Ronald P. Lynch Dean, Office of the Dean
Professor, Ecology and Evolutionary Biology
Professor, Department of Global Development
Benjamin Z. Houlton is the Ronald P. Lynch Dean of the College of Agriculture and Life Sciences and a Cornell University professor of Ecology and Evolutionary Biology as well as Global Development. Houlton began his term on October 1, 2020, as the 12th Cornell CALS dean.
As a premier institution of scientific learning and discovery, Cornell CALS is a world leader in tackling the complex challenges of our time with a culture of interdisciplinary understanding and collaboration. It is home to Cornell University’s second largest total college population, with 3,760 undergraduate students, 1,080 affiliated graduate students, 360 faculty and 1,270 staff. The college offers 23 majors and more than 40 minors, managed by 16 departments and two schools. In fiscal year 2019, CALS led Cornell’s Ithaca campus with a total of $254 million in research expenditures.
Ben has published more than 130 works including peer-reviewed scientific articles, book chapters and published abstracts as tracked by Google Scholar. An accomplished international scientist, his research interests include global ecosystem processes, climate change solutions, and agricultural sustainability. Ben’s work has been published in leading scientific journals such as Nature, Science, Nature Climate Change, and the Proceedings of the National Academy of Sciences and has been covered by news media including the New York Times, Scientific American, NPR, The Christian Science Monitor, Discovery News, MSNBC/Today and the BBC. As part of his mission to connect scientific discovery with the public, he is also a frequent guest on regional and national news programs.
As founding co-chair of the California Collaborative for Climate Change solutions, Ben works with researchers from key research institutions to accelerate the translation of research findings into practical climate solutions. He is a PI with the University of California Office of the President and an affiliate faculty member at their UC Davis campus. Ben is lead PI of the Working Lands Innovation Center, where he directs approximately 100 acres of farmland carbon sequestration projects to improve crop yields and create new financial markets for farmers and ranchers. He is also Editor of Global Biogeochemical Cycles published by the American Geophysical Union, the world's largest society promoting geophysical endeavors of Earth and space scientists. He served as a scientific advisor to a Rockefeller Foundation and World Wildlife Fund project on sustainable agriculture, human nutrition and climate solutions. As dean, he will also share responsibility for leadership of Cornell Cooperative Extension throughout New York state with the College of Human Ecology.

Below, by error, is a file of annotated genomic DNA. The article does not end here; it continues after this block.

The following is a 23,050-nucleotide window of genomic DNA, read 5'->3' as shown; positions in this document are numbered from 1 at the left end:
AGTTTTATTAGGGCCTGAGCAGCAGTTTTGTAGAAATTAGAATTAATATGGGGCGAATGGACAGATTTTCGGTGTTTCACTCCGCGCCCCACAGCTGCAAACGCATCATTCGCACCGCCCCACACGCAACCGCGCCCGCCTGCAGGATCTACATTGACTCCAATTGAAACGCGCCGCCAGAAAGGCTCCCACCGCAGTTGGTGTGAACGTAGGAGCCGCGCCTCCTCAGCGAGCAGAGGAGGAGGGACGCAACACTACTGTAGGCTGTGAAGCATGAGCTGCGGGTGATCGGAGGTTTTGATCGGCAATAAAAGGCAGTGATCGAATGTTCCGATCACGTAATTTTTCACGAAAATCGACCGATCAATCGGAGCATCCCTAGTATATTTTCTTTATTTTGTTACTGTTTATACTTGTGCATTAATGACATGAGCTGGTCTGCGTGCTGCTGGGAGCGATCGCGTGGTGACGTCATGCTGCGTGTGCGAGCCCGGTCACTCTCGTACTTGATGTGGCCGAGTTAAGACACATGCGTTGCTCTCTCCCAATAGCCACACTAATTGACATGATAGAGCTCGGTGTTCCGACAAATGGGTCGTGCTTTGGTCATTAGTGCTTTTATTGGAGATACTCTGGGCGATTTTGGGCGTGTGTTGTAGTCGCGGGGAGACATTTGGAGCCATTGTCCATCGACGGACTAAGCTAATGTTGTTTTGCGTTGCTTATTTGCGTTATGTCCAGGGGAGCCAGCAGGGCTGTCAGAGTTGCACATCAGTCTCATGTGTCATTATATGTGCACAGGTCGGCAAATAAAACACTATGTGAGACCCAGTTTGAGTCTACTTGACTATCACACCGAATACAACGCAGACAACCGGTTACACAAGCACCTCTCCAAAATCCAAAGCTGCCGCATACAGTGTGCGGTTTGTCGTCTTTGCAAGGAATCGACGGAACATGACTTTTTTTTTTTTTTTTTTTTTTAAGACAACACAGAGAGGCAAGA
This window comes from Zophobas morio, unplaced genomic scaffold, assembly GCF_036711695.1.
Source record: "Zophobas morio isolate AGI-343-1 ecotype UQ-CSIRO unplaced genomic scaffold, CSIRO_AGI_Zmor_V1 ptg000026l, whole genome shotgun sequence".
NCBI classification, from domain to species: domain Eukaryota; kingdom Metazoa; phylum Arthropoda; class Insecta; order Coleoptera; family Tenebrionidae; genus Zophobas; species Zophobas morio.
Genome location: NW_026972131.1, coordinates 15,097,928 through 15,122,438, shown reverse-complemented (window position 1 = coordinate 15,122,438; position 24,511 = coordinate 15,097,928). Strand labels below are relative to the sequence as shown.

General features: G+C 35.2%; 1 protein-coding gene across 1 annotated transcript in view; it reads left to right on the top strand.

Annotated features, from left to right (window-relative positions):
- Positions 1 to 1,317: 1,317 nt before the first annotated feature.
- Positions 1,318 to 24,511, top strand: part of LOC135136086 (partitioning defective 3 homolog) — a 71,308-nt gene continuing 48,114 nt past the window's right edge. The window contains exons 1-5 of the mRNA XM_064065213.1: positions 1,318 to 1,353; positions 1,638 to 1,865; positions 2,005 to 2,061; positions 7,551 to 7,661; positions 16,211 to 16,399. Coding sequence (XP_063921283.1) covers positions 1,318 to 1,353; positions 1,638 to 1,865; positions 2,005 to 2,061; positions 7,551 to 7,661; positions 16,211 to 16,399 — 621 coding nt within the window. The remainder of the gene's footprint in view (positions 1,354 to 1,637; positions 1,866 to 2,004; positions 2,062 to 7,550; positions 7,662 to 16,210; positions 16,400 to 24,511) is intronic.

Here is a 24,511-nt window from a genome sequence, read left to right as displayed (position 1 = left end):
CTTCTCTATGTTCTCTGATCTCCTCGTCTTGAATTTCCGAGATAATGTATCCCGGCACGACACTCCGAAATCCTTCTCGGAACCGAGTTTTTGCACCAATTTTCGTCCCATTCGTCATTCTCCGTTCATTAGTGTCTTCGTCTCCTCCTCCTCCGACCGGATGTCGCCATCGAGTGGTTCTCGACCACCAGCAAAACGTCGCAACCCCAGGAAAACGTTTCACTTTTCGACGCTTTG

Prior to joining Cornell, Ben served on the UC Davis faculty since 2007, teaching global environmental studies with a co-appointment in the UC Agriculture Experiment Station. He also led their John Muir Institute of the Environment, bringing together more than 300 faculty affiliates, 350 postdoctoral researchers, staff and students from across the university with the goal of devising innovative solutions to the environmental sustainability challenges of the 21st century. As part of the institute, he led the new OneClimate “Big Idea,” an inter-disciplinary, team-based approach to reduce greenhouse gas emissions and help people, ecosystems and agriculture adapt to an uncertain climate future. Ben served as faculty director of two diversity, equity and inclusion programs at UC Davis — EnvironMentors and SEEDS — and supported the launch of GOALS (Girls’ Outdoor Adventure in Leadership and Science) at the Muir Institute. He also works with California tribes to empower the application of indigenous knowledge in agricultural and environmental sustainability.
Ben received his B.S. from the University of Wisconsin — Stevens Point in Water Chemistry, an M.S. from Syracuse University in Environmental Engineering Science, and a Ph.D. from Princeton University in Ecology and Evolutionary Biology. He spent two years working as a postdoctoral scholar at Stanford University and the Carnegie Institution for Science at Stanford before joining the UC Davis. Ben is the recipient of the Gene E. Likens Award from the Ecological Society of America, the Andrew W. Mellon Foundation Young Investigator Award, and the NSF-CAREER award.